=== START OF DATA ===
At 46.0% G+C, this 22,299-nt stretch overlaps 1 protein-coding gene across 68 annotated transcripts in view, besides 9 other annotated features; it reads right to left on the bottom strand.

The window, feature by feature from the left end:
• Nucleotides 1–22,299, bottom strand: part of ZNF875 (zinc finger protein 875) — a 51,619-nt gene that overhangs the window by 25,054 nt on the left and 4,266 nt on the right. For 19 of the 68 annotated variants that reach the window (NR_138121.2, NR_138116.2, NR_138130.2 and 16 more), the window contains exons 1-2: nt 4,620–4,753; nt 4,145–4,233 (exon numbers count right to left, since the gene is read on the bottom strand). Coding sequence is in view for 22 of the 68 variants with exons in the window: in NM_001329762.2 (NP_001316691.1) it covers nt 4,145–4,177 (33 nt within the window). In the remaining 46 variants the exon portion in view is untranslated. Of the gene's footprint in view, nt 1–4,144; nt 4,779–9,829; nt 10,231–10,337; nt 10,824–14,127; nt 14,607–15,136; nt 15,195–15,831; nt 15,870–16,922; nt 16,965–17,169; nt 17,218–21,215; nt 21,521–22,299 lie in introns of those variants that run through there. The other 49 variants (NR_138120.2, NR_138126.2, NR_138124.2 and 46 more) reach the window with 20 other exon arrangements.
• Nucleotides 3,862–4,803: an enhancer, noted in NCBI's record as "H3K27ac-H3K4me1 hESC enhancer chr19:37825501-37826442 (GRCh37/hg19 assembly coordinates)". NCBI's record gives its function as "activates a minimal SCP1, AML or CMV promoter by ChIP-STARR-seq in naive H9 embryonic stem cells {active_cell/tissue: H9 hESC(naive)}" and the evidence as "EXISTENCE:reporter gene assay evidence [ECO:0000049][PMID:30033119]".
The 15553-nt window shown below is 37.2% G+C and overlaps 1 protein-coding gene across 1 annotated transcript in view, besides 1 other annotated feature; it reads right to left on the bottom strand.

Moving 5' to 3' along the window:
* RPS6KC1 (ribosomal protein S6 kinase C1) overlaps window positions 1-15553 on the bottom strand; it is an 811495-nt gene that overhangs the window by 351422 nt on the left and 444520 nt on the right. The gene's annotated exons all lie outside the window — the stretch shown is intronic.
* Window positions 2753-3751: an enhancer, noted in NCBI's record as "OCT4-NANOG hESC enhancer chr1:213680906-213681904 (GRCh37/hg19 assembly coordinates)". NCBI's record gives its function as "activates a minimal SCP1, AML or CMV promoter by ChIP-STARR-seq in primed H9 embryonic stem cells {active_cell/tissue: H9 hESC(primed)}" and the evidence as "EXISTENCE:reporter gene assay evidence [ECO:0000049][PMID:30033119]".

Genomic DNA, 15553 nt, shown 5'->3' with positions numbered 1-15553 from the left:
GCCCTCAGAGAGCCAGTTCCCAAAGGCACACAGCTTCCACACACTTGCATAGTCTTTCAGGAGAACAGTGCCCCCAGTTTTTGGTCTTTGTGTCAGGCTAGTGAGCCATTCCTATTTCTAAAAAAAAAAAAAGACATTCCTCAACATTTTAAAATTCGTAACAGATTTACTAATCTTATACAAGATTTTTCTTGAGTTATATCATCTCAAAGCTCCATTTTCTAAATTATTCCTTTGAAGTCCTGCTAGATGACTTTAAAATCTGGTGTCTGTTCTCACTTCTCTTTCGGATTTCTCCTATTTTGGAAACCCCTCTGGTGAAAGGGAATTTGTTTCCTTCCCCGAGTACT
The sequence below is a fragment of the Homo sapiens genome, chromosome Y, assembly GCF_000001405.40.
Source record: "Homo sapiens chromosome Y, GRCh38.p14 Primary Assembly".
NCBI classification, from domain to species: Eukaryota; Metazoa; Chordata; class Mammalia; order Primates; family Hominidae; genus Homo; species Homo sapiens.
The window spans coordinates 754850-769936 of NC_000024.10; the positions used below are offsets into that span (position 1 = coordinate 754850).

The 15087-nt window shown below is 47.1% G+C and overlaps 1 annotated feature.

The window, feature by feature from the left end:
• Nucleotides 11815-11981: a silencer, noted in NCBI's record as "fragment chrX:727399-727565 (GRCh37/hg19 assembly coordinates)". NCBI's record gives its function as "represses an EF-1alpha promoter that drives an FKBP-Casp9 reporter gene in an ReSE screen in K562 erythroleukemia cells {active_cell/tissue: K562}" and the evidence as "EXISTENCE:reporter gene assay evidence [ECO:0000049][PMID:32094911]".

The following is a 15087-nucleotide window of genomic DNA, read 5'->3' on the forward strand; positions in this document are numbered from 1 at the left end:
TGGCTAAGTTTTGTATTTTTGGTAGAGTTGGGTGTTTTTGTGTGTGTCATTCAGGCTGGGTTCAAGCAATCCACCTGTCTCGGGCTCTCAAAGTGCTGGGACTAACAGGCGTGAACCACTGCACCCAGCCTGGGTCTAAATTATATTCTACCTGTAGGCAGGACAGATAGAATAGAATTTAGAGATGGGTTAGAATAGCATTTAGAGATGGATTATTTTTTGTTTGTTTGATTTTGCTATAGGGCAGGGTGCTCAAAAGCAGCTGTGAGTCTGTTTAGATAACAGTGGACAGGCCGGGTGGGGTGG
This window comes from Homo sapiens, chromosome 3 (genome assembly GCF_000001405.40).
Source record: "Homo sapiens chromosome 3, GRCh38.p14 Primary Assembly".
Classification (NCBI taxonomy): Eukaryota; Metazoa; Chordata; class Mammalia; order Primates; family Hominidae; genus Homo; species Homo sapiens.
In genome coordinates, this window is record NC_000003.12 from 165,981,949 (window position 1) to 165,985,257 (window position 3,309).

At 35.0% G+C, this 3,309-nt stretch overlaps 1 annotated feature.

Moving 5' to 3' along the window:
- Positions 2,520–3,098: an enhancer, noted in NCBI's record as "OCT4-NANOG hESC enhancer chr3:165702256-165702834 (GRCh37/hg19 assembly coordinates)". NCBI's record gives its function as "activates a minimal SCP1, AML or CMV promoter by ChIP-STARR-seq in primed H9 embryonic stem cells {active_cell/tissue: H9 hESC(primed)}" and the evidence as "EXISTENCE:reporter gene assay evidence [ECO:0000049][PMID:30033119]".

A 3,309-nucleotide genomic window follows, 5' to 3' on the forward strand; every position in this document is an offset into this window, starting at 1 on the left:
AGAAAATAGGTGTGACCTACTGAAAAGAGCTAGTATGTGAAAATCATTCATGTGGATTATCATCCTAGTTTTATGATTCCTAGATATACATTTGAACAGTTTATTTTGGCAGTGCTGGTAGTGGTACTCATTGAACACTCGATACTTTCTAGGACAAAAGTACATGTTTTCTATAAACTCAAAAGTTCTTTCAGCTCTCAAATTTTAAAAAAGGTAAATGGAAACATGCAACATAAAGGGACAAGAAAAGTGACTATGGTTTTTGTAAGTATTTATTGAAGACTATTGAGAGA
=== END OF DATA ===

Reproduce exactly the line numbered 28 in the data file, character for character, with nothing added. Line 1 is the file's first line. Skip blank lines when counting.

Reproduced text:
AGAAAATAGGTGTGACCTACTGAAAAGAGCTAGTATGTGAAAATCATTCATGTGGATTATCATCCTAGTTTTATGATTCCTAGATATACATTTGAACAGTTTATTTTGGCAGTGCTGGTAGTGGTACTCATTGAACACTCGATACTTTCTAGGACAAAAGTACATGTTTTCTATAAACTCAAAAGTTCTTTCAGCTCTCAAATTTTAAAAAAGGTAAATGGAAACATGCAACATAAAGGGACAAGAAAAGTGACTATGGTTTTTGTAAGTATTTATTGAAGACTATTGAGAGA